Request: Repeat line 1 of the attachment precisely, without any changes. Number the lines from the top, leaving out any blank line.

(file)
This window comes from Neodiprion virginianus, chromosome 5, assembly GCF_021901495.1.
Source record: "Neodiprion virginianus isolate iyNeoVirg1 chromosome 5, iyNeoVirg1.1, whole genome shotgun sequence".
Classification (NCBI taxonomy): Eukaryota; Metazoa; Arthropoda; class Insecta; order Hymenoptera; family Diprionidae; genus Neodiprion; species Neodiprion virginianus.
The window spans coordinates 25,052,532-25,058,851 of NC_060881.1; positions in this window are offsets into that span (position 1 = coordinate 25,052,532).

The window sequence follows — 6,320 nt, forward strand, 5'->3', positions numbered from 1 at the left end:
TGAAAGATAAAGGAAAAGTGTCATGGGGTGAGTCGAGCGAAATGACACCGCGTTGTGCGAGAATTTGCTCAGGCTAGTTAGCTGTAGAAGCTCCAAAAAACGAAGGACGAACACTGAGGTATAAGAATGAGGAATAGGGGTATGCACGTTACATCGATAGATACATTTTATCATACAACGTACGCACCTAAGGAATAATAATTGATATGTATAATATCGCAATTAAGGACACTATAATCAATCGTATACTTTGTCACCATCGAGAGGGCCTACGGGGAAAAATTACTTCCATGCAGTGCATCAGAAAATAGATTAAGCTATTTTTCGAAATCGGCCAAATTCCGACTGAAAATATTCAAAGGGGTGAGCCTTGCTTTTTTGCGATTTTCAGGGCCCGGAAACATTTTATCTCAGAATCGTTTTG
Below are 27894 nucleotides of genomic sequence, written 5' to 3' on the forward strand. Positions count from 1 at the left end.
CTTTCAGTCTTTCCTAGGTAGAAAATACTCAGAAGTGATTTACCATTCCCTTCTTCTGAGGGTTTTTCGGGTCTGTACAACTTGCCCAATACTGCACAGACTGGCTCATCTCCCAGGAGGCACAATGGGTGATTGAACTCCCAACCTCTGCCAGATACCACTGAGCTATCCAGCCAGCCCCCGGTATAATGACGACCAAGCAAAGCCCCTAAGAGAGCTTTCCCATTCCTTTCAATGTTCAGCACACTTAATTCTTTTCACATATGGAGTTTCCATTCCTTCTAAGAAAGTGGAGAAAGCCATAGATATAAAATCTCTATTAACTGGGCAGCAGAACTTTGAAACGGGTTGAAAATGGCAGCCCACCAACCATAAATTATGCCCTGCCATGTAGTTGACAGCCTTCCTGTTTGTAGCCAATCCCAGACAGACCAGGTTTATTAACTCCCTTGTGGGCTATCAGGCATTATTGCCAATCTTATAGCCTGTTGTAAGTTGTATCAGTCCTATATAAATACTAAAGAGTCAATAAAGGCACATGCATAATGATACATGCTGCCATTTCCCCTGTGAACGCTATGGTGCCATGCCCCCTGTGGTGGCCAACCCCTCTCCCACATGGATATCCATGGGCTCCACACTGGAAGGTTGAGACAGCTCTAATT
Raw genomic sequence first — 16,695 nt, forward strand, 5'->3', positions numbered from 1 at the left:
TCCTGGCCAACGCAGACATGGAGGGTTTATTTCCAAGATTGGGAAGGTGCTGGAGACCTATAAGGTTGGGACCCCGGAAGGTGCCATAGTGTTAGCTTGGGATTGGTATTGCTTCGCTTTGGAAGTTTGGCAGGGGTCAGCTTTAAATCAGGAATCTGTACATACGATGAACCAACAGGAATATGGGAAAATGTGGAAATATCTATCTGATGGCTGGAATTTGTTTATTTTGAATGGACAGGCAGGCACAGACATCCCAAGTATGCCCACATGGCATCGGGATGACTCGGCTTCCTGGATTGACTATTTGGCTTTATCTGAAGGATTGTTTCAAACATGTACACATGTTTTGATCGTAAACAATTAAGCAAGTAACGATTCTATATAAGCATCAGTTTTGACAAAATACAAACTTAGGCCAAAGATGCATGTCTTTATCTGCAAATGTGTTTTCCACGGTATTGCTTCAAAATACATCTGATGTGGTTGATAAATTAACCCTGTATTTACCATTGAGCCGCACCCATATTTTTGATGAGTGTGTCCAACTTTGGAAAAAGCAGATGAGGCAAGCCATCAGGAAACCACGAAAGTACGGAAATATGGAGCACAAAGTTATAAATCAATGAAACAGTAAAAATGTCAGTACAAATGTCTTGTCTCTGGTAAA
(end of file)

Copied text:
This window comes from Neodiprion virginianus, chromosome 5, assembly GCF_021901495.1.